As AJC reporter Dan Chapman documented in a story Sunday, one of those meetings included Perdue himself. According …

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James O’Keefe’s latest victim: A special ed teacher

In August, an undercover operative for James O’Keefe — the conservative “filmmaker” of ACORN and Shirley Sherrod fame — started chatting up an unwary schoolteacher in a New Jersey bar.

Alissa Ploshnick, the single, 38-year-old special ed teacher, was flattered by the attention from her new 26-year-old “friend.” Over the next two and a half or three hours, they had some drinks, some laughs and apparently some flirtation. At one point, in a conversation about teacher tenure, Ploshnick told the attentive young man how hard it was to fire a tenured teacher. To prove her point, she told her admirer a story about a fellow teacher who had actually called a student the N-word, but the teacher had merely been demoted, not fired.

As happens with many a bar story, the story itself was apparently false. But in telling it, Ploshnick used the N-word herself.

Ploshnick had no idea that she was being audiotaped. A couple of months later, O’Keefe ambushed her outside her apartment with a …

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Rangel’s walkout no reason to delay ethics case

For months, U.S. Rep. Charles Rangel, D-NY, has been demanding quick action on the 13 ethics charges against him.

Today, when eight of his congressional colleagues finally began a public hearing into the charges against Rangel, the congressman changed his mind. Forty minutes into the proceedings, he demanded a delay until he could raise more money to hire attorneys.

When the panel refused his request, Rangel walked out, and the proceedings continued.

Rangel has already spent almost $2 million in legal fees on the case. Postponing the proceeding while he raises another million — and who would he raise it from? — means it would be delayed indefinitely. Since the facts in the case are not in serious dispute, and since Rangel’s expulsion from the House is not among the punishments being considered, the panel has every right and indeed the obligation to finish its job.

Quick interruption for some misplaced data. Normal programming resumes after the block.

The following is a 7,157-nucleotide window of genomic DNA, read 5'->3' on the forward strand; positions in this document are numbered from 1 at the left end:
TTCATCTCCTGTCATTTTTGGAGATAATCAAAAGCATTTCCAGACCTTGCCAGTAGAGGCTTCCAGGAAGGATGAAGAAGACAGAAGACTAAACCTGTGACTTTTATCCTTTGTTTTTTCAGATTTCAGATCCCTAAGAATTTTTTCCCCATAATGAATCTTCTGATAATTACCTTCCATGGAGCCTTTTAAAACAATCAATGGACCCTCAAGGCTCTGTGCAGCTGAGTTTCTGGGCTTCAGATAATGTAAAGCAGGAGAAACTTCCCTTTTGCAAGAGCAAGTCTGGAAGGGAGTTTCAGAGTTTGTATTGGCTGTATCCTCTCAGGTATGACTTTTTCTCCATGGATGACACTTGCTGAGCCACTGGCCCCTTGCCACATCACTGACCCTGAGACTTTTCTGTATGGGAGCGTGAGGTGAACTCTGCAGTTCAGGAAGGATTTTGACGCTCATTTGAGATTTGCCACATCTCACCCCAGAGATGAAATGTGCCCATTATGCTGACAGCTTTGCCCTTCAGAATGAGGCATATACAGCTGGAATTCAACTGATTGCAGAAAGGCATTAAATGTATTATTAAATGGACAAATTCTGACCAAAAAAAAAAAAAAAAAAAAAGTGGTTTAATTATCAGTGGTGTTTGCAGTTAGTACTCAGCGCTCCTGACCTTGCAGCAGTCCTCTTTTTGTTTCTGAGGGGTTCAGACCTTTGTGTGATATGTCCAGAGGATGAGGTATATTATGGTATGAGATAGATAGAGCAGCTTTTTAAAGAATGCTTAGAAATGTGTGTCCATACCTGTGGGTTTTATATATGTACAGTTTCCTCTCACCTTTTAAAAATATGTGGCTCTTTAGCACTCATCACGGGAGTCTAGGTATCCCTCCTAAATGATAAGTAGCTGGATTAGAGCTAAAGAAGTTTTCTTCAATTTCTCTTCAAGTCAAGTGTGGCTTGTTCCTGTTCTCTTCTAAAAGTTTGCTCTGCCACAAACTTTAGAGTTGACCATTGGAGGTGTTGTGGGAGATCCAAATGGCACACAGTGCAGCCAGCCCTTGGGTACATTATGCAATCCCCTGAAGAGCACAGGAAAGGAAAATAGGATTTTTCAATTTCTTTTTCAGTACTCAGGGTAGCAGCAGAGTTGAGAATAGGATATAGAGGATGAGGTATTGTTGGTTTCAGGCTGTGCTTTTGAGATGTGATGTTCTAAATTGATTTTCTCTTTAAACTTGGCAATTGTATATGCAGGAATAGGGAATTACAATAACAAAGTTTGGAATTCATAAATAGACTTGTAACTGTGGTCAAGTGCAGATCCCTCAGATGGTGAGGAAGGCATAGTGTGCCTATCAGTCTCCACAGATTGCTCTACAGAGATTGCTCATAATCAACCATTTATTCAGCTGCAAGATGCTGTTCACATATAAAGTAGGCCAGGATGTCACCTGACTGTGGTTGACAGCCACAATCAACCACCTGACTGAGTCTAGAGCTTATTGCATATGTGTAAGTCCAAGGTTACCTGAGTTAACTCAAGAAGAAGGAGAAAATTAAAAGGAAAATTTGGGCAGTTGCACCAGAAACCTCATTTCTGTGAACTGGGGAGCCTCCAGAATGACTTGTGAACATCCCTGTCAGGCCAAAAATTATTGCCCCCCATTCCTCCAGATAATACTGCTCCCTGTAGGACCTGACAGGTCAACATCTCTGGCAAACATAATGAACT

“Retention of counsel is up to the respondent,” as panel chairman Zoe Lofgren, D-Calif., correctly observed. …

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Israeli right, American right link arms across the sea

Last week, after President Obama protested an Israeli decision to build 1,300 new apartments in a disputed section of Jerusalem, the deputy speaker of the Israeli Knesset rebuked the president and reminded him that, well, elections have consequences:

“President Obama has apparently not yet internalized the results of last week’s elections in the United States,” Danny Danon said. “Israel can and should build without any restrictions in our undivided capital of Jerusalem. I commend Prime Minister Netanyahu for ignoring the unreasonable demands of some US administrations officials.”

Clearly, Israeli Prime Minister Benjamin Netanyahu and his colleagues feel emboldened enough by the results of this month’s midterm elections to defy Obama’s efforts. More remarkable still, Republican officials here at home are encouraging Netanyahu to do exactly that.

Last week, U.S. Rep. Eric Cantor of Virginia, the incoming House majority leader, met privately with Netanyahu for an hour. Afterward, …

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Some tasty Cajun spice in tonight’s travelin’ music

I’ve been wanting to post something by Rosie Ledet and the Zydeco Playboys for a long time, but I’ve had a hard time finding a video of suitable quality. The videos posted on Youtube are all taken by amateurs from live performances, and the sound and image quality are often lacking.

This one, though, comes closer than any other to capturing her voice, musicianship and personality, an authentic taste of Louisiana and Americana. (If you buy her CDs, you’ll also find she has a hilariously bawdy sense of humor.)

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Arthur Laffer’s Alice-in-Wonderland economy

Arthur Laffer is a famous economist with a PhD from Stanford. He is also, to some, a guru of sorts.

I, of course, am none of the above.

On the other hand, I also didn’t write the silly, myopic, Alice-in-Wonderland piece by Laffer published in yesterday’s Wall Street Journal in which he offers the following analysis of our jobless situation:

“Employment is low because the incentives for workers to work are too small, and the incentives not to work too high. Workers’ net wages are down, so the supply of labor is limited. Meanwhile, demand for labor is also down since employers consider the costs of employing new workers—wages, health care and more—to be greater today than the benefits.”

Interestingly, in Laffer’s explanation of how we got into this mess and how we might get out of it, the word “housing,” as in the bursting of the housing bubble, is never mentioned. Nor are the words “derivative” or “mortgage” or “Wall Street” or “foreclosure”.

The word “consumer,” as in the …